Pages 300-302, transcribed by Carolyn Ward from History of Allen and Woodson Counties, Kansas: embellished with portraits of well known people of these counties, with biographies of our representative citizens, cuts of public buildings and a map of each county / Edited and Compiled by L. Wallace Duncan and Chas. F. Scott. Iola Registers, Printers and Binders, Iola, Kan.: 1901; 894 p., [36] leaves of plates: ill., ports.; includes index.




WILLIAM BRAUCHER, of Humboldt, Allen County, is a gentleman whom the citizens of his county have delighted to honor. His character is a combination of traits that make true men and worthy citizens and his life has been an open book to the people of Allen County for nearly a third of a century. Mr. Braucher was born in Tuscarawas County, Ohio, January 24, 1845, and is a son of a pioneer to the Buckeye State. The latter was Joseph Braucher, born in Pennsylvania and a son of


German parents whose migration to the United States occurred about the opening of the 19th century.

Joseph Braucher married Julia Antoinette Hawley (Halley), a native of New York and of English parents. He engaged in the dry goods business in early manhood and made merchandising his business through life. The scene of his business activity was in Ohio, and he retired when the infirmities of age were found to be creeping upon him. He died at the age of eighty years.

William Braucher attended the common schools until he was prepared to enter college. At sixteen he became a student at Wittenburg Lutheran College and there took up the study of the orthodox faith. The ministry was his ultimate goal. For a further preparation and following a completion of the course in the Lutheran institution he entered a military college in Cleveland, Ohio, and while there the war between the states was in progress. His enlistment followed in the course of time and his regiment, the 129th Ohio Volunteers, saw some of the real service in that struggle. It aided in the capture of Cumberland Gap and then re-enforced General Burnside at Knoxville and aided General Sherman in releasing Burnside after a twenty-five day siege.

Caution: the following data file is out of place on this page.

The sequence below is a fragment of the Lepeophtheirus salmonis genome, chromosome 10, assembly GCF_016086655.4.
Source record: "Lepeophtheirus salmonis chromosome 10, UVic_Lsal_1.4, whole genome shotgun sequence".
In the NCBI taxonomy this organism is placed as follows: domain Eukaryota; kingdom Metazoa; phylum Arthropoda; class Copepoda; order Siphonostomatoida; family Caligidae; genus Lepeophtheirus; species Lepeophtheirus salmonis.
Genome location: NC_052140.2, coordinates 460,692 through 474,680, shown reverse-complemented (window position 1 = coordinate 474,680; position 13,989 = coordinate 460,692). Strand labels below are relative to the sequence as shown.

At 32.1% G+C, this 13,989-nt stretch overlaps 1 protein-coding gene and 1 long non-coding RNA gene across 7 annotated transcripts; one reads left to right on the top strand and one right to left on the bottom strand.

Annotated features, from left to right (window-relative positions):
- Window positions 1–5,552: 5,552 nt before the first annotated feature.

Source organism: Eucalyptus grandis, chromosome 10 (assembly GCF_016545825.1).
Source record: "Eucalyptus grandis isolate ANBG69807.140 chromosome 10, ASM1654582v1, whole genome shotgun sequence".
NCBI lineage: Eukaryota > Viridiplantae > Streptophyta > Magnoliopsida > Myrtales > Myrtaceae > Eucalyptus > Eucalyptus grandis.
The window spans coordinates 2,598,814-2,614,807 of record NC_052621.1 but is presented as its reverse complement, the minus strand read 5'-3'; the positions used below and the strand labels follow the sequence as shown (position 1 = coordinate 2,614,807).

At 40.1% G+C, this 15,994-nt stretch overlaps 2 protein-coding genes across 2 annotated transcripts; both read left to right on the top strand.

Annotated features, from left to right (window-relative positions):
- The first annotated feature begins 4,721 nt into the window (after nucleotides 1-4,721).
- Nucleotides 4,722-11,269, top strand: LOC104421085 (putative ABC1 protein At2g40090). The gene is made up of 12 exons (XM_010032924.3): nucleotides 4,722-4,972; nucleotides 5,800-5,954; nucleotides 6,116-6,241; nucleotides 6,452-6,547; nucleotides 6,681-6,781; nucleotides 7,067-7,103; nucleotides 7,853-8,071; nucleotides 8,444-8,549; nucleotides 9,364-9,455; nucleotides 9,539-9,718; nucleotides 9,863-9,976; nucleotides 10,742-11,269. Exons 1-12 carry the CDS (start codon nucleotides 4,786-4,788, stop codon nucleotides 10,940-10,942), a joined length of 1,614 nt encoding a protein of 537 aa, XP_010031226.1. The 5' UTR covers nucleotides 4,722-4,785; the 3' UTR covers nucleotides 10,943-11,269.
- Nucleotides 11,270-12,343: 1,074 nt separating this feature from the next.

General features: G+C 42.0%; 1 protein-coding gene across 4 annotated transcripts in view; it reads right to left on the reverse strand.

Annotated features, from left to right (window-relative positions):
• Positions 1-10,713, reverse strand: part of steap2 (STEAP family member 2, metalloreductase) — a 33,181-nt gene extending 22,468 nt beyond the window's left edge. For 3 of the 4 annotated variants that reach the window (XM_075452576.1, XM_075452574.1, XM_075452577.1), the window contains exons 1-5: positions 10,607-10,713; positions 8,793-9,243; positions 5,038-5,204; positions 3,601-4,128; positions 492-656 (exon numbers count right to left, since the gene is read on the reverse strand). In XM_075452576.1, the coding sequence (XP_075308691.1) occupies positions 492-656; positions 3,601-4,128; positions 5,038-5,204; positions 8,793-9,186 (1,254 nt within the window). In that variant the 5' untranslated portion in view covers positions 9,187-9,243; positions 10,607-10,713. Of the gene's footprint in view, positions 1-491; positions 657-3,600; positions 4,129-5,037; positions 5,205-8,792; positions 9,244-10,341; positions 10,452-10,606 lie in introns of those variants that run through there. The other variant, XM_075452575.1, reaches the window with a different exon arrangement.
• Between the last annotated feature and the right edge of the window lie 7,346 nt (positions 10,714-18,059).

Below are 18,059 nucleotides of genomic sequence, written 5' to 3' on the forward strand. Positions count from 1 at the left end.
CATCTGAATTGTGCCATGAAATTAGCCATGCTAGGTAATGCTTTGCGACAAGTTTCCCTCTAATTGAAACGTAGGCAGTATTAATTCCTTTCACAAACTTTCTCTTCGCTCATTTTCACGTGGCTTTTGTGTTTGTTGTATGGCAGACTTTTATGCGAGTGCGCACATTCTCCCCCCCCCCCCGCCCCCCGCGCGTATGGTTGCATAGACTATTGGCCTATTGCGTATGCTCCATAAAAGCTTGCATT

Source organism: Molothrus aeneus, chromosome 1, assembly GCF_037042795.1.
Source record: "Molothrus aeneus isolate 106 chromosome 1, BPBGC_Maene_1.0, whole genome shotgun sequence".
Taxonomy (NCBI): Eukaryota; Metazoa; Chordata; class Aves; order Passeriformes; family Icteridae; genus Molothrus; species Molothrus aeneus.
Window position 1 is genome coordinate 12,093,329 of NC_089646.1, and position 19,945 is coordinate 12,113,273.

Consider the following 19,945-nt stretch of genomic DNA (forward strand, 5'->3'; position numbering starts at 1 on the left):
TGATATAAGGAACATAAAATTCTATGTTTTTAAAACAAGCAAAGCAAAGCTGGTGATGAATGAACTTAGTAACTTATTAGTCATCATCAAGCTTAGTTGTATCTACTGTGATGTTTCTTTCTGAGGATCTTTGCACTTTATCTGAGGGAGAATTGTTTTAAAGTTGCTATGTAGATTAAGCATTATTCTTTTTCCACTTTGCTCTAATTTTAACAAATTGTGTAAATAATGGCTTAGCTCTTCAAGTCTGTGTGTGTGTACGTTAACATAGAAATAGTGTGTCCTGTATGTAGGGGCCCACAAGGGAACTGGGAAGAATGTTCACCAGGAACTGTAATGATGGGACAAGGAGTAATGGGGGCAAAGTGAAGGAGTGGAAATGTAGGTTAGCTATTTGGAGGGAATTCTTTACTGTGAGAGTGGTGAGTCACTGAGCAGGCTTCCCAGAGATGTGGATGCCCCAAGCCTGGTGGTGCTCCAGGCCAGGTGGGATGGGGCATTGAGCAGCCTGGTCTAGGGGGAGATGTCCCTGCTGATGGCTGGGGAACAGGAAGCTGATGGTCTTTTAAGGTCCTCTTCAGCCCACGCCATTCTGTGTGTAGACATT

Upon his return from his army service Mr. Braucher went into his father's store and remained three years. Having accumulated a small amount of cash in the spring of 1868 he came into Allen County. He purchased a farm five miles south of Humboldt and entered upon a new and semi-strange experience. A new farm always furnishes ample opportunity for the display of industry and art in its improvement and in these elements Mr. Braucher was not lacking. His soil was fertile and the industry and good taste of its owner rapidly made the farm one of the attractive country homes in his township.

During the early years of his residence in Kansas Mr. Braucher was associated with G. Y. Smith in the dry goods business in Humboldt. Mr. Smith, now located in Fort Worth, Texas, was one of the prominent merchants of Allen County and Mr. Braucher's connection with his store covered a period of over five years. Later he spent two years behind the counters of Hysinger & Rosenthal, another firm whose history covers many of the early and prosperous years of Humboldt's existence, In February, 1898, Mr. Braucher lost his wife and he rented his farm to which he had moved and returned to Humboldt soon thereafter. Seeing an opening he engaged in the furniture business but soon sold this and engaged in the hardware business,

In December, 1870, Mr. Braucher married Isabel Heath. She left three children, viz.: Joseph W., Edward Allen and Halley Heath Braucher. The first two are in Kansas City and the last named is with his father in Humboldt. In January, 1899, Mr. Braucher married Mrs. Margaret (Bragg) Johnson.

In the matter of the conduct of public affairs in Allen County Mr. Braucher has always shown an active and intelligent interest. His rare judgment and his wise discrimination in matters of public policy make him


an admirable public servant. He served Cottage Grove township in an official capacity and was elected County Commissioner for a term of three years. His political affilations[sic] are with the Republican party.

In his business and social relations Mr. Braucher is the prototype of honesty and sincerity. His practice of meeting his engagements promptly and otherwise maintaining his good name are matters of common report. He is courteous and affable and is without the objectionable qualities of manner too often present with the business and professional men of our day.

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